Skip to content

Opinion: Heat wave another climate change wake-up call

Heat wave getty
The recent heat wave in Whistler and the north west of North America is a wake up call that climate change is impacting weather patterns globally.

For the last 16 months, we have all been caught up in the global COVID-19 pandemic health crisis. Along the way, we have been deeply saddened about the ongoing opioid crisis, which has worsened as the mental-health impacts of the coronavirus continue.

But in the last week, all of this has fallen to a distant second place in our psyche as we have worked to cope with a life-threatening heat wave—one that appears to have contributed to 719 deaths, according to the province’s top coroner.

And consider for a moment that not even the pandemic resulted in school boards moving rapidly to shut schools down completely. That’s exactly what happened in several school districts a week ago Monday, including in our own Sea to Sky region.

The heat wave obliterated records across the western half of North America and then within a blink of an eye, the devastating wildfire season grabbed the headlines. The world was staggered at the temperature record set in Lytton (49.6 degrees Celsius) and just a day later Canada mourned as the historic town, which is one of the longest continuously inhabited areas in the country, was mostly razed by fast-moving flames. It’s believed that First Nations have inhabited the area for the past 10,000 years.

Don’t for a moment think that it couldn’t happen in Whistler. It could. Indeed the ink on Lytton’s evacuation order wasn’t even dry before the flames jumped to the village of 250 people, devastating it and leaving two dead (as far as we know).

Of course, there are many lessons in the weather and fire events we are experiencing, but surely we can see the writing on the wall from this? Climate change isn’t just knocking at the door, it has thrown the door wide open and is stomping through.

While this may be headline news right now, no one should be surprised. Scientists have been telling us this is coming for decades—I’ve been reporting on this for just as long.

The Washington Post reminded us this week of two such reports: NASA physicist James Hansen’s testimony to a U.S. Senate committee in 1988 that “global warming is now large enough that we can ascribe with a high degree of confidence a cause and effect relationship to the greenhouse effect,” while in 1979, the National Research Council published a study led by the late meteorologist Jule Charney that predicted serious global warming would evolve. “It appears that the warming will eventually occur, and the associated regional climatic changes so important to the assessment of socioeconomic consequences may well be significant,” he wrote.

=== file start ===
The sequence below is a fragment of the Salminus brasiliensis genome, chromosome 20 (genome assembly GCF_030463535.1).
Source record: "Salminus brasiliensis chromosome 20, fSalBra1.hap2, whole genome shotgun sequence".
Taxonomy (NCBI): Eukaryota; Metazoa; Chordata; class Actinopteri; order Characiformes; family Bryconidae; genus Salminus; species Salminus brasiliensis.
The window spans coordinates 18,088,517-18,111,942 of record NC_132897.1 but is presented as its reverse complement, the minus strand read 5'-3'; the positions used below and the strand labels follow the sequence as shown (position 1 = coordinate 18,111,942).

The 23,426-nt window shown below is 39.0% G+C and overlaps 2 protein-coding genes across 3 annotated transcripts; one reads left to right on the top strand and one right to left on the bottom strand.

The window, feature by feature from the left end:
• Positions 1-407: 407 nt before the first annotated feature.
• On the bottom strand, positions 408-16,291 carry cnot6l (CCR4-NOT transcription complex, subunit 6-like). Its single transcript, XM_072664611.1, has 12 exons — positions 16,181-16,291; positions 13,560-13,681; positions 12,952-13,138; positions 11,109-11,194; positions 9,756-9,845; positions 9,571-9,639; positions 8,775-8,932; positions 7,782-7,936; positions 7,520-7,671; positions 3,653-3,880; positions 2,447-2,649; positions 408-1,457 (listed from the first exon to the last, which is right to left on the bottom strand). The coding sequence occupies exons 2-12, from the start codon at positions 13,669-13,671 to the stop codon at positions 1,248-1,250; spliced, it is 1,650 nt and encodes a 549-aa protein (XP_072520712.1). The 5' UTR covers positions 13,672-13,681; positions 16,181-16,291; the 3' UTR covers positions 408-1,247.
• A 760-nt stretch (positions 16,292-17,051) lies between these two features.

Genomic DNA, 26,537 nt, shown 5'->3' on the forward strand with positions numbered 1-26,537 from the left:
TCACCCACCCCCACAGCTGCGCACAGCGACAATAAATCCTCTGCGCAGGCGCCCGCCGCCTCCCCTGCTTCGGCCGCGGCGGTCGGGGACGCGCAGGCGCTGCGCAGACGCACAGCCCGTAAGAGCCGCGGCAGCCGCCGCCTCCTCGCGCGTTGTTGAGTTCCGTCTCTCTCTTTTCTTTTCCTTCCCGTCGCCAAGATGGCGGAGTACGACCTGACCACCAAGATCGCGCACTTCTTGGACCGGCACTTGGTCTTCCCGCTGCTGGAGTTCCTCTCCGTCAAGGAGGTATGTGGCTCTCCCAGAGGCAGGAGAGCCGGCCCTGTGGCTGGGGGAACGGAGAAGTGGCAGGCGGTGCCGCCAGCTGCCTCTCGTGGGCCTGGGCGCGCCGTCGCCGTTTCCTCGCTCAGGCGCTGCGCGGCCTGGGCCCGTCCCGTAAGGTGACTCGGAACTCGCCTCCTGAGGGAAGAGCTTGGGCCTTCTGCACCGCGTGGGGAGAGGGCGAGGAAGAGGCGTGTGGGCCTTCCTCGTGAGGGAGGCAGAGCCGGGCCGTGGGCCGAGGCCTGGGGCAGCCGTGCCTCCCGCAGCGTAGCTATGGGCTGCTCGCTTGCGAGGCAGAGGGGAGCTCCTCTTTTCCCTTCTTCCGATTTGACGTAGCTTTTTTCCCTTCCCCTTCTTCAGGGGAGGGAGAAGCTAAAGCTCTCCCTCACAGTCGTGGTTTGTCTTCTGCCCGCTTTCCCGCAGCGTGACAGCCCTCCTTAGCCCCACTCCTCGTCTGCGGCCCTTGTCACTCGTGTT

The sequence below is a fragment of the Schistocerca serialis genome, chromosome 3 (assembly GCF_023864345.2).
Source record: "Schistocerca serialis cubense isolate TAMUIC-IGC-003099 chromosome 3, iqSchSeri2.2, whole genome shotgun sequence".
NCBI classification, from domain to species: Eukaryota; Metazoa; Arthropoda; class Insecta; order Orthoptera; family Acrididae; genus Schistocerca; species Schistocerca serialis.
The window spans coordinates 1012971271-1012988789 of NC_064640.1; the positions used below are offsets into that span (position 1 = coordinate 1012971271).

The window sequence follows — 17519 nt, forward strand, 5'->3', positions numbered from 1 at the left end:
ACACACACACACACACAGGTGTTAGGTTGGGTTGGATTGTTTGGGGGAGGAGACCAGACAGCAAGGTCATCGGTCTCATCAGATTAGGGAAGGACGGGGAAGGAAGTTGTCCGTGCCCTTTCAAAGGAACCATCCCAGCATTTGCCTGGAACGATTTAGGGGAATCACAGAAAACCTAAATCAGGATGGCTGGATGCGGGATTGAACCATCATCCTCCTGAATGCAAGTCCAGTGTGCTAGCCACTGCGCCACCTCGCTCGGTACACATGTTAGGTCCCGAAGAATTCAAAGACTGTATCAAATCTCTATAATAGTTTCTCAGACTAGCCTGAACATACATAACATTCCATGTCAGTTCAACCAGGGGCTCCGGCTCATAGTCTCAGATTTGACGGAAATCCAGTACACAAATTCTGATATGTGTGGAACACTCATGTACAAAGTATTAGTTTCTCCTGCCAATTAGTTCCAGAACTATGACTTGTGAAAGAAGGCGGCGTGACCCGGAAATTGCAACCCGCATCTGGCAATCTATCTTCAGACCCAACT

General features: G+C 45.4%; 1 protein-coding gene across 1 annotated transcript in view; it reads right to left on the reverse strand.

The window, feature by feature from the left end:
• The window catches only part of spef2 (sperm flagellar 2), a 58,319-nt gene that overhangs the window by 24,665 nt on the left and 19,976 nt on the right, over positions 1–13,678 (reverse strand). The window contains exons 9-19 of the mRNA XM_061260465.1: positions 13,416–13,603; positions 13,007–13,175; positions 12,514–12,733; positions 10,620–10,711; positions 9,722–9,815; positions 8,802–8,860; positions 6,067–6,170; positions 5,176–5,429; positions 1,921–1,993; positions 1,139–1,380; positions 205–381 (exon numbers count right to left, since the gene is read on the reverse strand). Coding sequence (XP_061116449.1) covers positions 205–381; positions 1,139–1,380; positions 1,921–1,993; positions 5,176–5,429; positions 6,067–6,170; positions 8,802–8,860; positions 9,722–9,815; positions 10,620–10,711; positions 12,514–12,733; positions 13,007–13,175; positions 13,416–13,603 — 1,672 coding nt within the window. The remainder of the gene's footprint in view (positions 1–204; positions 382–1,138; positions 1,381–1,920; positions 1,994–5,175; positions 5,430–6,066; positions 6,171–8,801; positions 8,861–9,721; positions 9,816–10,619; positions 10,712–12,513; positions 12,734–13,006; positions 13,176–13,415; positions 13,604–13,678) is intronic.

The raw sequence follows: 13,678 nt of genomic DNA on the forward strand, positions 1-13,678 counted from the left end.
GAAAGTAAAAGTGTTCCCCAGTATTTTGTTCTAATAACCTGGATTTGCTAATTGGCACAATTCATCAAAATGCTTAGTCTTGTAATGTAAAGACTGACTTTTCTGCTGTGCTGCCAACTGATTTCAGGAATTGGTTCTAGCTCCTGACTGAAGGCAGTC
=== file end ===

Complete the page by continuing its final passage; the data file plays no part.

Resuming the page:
Over the past decades we have seen severe heat events happen all over the globe, including the heat dome variety we experienced here. (Heat domes are essentially sprawling zones of high pressure at high altitudes that bake the air underneath them.)

Europe experienced a heat wave in 2003 and it is estimated that it contributed to 70,000 deaths. 

In 2016, parts of Kuwait reached 53.7 degrees C.

And according to B.C.’s best-known climate scientist, former Green Party leader Andrew Weaver, “We ain’t seen nothing yet. This is chump change compared to where we are heading,” he told the Times Colonist.

“We know that the trend is towards dramatic increased warmth. We know Canada is warming at twice the world rate. We know that we expect there to be an increased likelihood of extreme heat as we move forward, but we also expect that the records will be broken on the high end and much less frequently on the low end.

“You might not see an event like this for a couple of years and then you might see the next event after this actually is worse than the one we see here.”

It’s easy to feel a sense of panic and helplessness facing this, but each one of us must take steps to address climate change in our lives. Yes, it’s true that nations must take urgent action, but so must we.

Think about how you use energy in your home and at work. Unplug things, use cold water to wash, consider renewable energy where appropriate, eat meat-free meals, don’t waste food, try and green your commute to work and elsewhere, consume less stuff, invest in renewables and not fossil fuels, get politically active and vote on these issues—don’t forget we are likely facing an election in October.